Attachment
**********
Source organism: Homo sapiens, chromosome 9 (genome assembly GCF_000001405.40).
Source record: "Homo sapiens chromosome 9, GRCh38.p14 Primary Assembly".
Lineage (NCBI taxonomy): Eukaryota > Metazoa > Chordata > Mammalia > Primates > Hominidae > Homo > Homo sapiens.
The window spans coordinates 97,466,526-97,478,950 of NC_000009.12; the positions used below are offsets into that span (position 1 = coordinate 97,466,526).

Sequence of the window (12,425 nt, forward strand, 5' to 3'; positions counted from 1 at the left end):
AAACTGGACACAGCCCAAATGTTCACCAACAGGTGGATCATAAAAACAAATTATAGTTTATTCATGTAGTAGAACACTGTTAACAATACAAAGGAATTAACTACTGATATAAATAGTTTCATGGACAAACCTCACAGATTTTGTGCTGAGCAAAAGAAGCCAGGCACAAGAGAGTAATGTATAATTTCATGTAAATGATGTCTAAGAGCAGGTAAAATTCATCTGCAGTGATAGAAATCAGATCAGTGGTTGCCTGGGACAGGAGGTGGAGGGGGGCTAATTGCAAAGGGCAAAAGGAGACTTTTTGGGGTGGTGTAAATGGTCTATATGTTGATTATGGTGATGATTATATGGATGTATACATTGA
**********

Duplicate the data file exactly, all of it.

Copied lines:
Source organism: Homo sapiens, chromosome 9 (genome assembly GCF_000001405.40).
Source record: "Homo sapiens chromosome 9, GRCh38.p14 Primary Assembly".
Lineage (NCBI taxonomy): Eukaryota > Metazoa > Chordata > Mammalia > Primates > Hominidae > Homo > Homo sapiens.
The window spans coordinates 97,466,526-97,478,950 of NC_000009.12; the positions used below are offsets into that span (position 1 = coordinate 97,466,526).

Sequence of the window (12,425 nt, forward strand, 5' to 3'; positions counted from 1 at the left end):
AAACTGGACACAGCCCAAATGTTCACCAACAGGTGGATCATAAAAACAAATTATAGTTTATTCATGTAGTAGAACACTGTTAACAATACAAAGGAATTAACTACTGATATAAATAGTTTCATGGACAAACCTCACAGATTTTGTGCTGAGCAAAAGAAGCCAGGCACAAGAGAGTAATGTATAATTTCATGTAAATGATGTCTAAGAGCAGGTAAAATTCATCTGCAGTGATAGAAATCAGATCAGTGGTTGCCTGGGACAGGAGGTGGAGGGGGGCTAATTGCAAAGGGCAAAAGGAGACTTTTTGGGGTGGTGTAAATGGTCTATATGTTGATTATGGTGATGATTATATGGATGTATACATTGA